Category Archives: Tax

Official logo of the South African Revenue Services (SARS)

SARS still employing delaying tactics

The tax ombudsman recently made damning findings about SARS unreasonably delaying paying refunds. SARS, of course, denied that there is anything malicious in this. However, experience seems to show that they are still very much applying stalling tactics in their desperate search for funds.  Continue reading SARS still employing delaying tactics

Not treating customers fairly – SARS!

Something seriously dodgy is happening at SARS – just had the 3rd case of them rejecting an RA tax certificate as proof of contribution to an RA. They are insisting on proof of contributions (since inception). Shouldn’t be too difficult to obtain but so much additional work – and on what legal grounds?

Worse still is that they have applied the same ruling to pension and provident fund contributions and are insisting on proof of contributions to the fund – not that easy to get! And more costs to the tax payer.

And in a separate ruling, they went back to a 2014 tax return and outright declined the RA deduction – no reasons given and penalties imposed for underpayment of tax and outstanding interest. The call centre was clueless and the only possible reason they could offer was that the contribution was “too large”. Insanity! So it’s an objection and lots more cost to the client (who will win this one).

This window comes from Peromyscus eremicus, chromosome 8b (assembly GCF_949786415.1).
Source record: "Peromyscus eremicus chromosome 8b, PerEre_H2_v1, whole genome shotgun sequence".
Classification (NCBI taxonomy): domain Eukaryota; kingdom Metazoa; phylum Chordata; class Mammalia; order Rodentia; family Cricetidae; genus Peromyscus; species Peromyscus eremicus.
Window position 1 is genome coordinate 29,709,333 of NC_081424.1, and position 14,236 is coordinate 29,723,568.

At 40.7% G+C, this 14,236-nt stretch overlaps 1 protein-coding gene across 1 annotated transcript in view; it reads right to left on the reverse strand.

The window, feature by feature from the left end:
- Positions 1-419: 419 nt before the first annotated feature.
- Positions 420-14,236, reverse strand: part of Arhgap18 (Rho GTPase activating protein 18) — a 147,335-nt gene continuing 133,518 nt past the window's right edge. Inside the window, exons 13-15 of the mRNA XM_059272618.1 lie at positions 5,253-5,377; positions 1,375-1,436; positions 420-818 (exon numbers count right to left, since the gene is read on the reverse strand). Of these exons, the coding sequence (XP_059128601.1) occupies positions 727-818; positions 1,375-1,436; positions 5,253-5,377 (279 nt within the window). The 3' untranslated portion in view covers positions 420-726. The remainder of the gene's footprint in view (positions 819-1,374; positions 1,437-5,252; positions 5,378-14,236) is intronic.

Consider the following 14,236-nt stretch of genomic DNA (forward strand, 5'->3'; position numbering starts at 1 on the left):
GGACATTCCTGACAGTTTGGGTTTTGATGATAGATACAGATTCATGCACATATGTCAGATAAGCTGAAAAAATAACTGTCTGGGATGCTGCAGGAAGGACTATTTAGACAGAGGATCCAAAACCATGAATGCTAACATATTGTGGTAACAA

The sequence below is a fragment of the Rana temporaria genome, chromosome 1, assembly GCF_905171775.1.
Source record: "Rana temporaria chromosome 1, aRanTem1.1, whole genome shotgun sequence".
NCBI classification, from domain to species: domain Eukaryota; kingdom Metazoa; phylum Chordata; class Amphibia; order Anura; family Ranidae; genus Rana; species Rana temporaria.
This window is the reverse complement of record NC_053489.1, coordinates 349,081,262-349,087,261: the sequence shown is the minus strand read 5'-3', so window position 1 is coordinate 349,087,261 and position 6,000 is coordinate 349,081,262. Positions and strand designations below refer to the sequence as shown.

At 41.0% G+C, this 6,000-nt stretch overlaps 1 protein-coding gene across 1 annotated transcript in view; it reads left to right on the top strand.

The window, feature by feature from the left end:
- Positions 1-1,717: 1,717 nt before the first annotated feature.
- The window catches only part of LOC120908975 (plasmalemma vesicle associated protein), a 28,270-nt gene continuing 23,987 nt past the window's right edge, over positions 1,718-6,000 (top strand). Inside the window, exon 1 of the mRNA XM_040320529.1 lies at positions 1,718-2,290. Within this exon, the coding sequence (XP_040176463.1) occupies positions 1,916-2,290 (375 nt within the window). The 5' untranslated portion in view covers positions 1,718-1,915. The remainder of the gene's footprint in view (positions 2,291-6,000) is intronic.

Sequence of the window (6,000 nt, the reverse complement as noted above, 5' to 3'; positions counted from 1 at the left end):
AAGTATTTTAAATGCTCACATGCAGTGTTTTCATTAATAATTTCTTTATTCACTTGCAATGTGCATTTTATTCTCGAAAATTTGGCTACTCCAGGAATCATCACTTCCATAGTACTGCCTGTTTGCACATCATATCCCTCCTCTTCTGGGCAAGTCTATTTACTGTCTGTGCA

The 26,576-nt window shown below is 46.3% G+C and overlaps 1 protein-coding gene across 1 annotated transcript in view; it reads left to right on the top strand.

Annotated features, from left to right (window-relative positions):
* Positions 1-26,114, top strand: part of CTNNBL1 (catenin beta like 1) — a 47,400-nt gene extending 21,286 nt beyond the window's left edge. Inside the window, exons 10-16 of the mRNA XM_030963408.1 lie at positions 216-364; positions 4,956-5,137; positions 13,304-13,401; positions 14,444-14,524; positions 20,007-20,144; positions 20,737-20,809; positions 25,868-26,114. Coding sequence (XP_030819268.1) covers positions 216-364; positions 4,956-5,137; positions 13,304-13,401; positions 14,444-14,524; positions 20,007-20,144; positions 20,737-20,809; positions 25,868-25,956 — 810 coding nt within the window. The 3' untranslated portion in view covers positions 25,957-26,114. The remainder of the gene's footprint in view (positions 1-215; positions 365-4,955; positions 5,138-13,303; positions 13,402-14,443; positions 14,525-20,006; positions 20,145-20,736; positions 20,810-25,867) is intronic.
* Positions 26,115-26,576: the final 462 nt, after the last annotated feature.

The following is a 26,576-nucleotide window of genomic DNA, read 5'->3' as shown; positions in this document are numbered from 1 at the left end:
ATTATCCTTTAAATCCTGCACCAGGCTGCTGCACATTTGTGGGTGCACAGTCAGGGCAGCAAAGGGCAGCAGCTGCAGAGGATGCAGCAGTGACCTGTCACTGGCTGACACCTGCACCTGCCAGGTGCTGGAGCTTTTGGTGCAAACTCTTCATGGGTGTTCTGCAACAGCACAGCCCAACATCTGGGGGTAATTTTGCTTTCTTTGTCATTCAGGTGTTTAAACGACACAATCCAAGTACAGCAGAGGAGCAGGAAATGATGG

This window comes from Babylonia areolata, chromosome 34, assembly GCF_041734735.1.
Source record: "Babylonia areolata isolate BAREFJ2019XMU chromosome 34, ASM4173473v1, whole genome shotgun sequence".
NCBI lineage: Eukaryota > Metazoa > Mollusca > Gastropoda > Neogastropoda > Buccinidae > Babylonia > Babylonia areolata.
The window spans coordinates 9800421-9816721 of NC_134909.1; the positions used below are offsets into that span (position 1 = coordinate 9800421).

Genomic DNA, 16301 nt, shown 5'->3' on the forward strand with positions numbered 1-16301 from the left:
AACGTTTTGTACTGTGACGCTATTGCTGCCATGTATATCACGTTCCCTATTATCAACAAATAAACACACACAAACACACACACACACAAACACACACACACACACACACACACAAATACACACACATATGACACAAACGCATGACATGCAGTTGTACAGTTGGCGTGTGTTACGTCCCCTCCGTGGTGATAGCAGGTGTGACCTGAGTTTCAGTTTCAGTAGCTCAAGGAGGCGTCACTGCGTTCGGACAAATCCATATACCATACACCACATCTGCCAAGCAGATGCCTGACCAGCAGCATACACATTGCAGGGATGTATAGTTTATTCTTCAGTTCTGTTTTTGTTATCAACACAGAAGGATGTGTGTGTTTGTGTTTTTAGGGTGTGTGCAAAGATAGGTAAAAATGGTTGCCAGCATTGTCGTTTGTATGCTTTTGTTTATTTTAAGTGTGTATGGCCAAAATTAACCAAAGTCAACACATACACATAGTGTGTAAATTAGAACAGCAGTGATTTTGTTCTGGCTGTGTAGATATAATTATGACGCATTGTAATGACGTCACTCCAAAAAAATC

UT or share portfolio

There are many with strong opinions about the merits of a share portfolio versus a unit trust portfolio. Here’s another one (strong opinion) in favour of a unit trust portfolio.
Continue reading UT or share portfolio

SARS – touching lives negatively

Just received a revised assessment from SARS for a client for the 2014 tax year, disallowing her retirement annuity contribution and thus resulting in a revised assessment and penalties!!!
Continue reading SARS – touching lives negatively

The value of advice?

Much has been written about the value of financial advice. There are many people who believe that financial planners offer little value for the fees charged while there are others who believe that the value financial planners add is very significant.
Research by Morningstar has revealed that the value of advice (they call it “gamma”) can be as much as 3% (of the client’s portfolio) per annum. This is, among other things, a result of managing investor behaviour and greater tax efficiency for the advised client.
We have more than a few clients who prefer to manage their own funds with no on-going advice fees and who will then consult with us from time to time when they think it necessary. And while this may seem to save them an “annual advice fee”, in my experience, it has almost always cost them significantly more than the fee that they would have paid as an “advised” client. Consider the following example from our practice.